This is the back story to the book Irrational Institutions.
Irrational Institutions is a follow-on to my popular 2018 book, The Triumph of Classical Management Over Lean Management, which meticulously examined the problem of why leaders resist or reject Lean management. It succeeded at providing a comprehensive answer that readers find both accurate and convincing. Since finishing that book, I continued my studies and thought about other directions from which to understand this problem and find more answers. The ideas for another book came together in the fall of 2019 and involved examining other, somewhat obscure (but nonetheless important) aspects of business and leadership. The result is Irrational Institutions.
The term “institutions” as used in the book comes from the field of economics and means “social habits of thoughts and action.” This differs from the common use of the term “institutions” as organizations such as a company, and industry, or government. The title, Irrational Institutions, means “the social habits of thought and action that are irrational, common to individuals in a social group.”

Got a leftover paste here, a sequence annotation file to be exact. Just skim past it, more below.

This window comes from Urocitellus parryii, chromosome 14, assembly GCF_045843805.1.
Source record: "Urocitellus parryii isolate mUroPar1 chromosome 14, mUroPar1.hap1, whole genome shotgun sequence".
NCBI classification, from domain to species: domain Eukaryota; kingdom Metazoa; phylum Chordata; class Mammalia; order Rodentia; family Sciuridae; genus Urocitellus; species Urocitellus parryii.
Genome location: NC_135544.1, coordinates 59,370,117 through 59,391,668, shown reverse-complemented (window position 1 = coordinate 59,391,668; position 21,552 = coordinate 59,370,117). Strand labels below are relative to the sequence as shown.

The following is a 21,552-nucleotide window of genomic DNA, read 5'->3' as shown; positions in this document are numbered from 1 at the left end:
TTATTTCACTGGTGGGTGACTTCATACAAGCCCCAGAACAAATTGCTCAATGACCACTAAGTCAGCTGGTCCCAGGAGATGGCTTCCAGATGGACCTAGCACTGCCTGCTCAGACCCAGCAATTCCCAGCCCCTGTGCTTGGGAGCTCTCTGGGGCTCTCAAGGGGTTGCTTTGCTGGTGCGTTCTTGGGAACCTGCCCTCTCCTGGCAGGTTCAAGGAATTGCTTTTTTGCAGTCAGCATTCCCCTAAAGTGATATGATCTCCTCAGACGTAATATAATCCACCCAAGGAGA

The book examines the institution of business and the institution of leadership, as well as the Lean movement itself. Anyone with experience working in organizations and who carefully observes the top leaders cannot help but notice widespread habits of thought and action, particularly in relation to what is a problem and how problems should be solved. But, what is the purpose of these institutions, how do they function, who do they benefit, and why? Irrational Institution employs two new analytical methods:
- Critique of irrationality intrinsic to economics and the institutions of business and leadership
- Critique of aesthetic judgments of beauty and ugliness as determined by the institutions of business and leadership
The second method, aesthetics, is a unique way to examine irrationality, a new way to understand the problem at hand (why leaders resist or reject Lean management), and a new avenue to think about possible solutions. This second book also succeeds at answering the question of why leaders resist or reject Lean management in a concise yet surprisingly comprehensive way. Both The Triumph of Classical Management and Irrational Institutions cover different ground but are complementary to one another. They demystify and deconstruct leadership and expose what is really going on.
The two books also answer many more questions. One that on the minds of most top leaders these days is: How do I create an innovative culture? These books explain why that is so difficult to do and how most leaders will fail.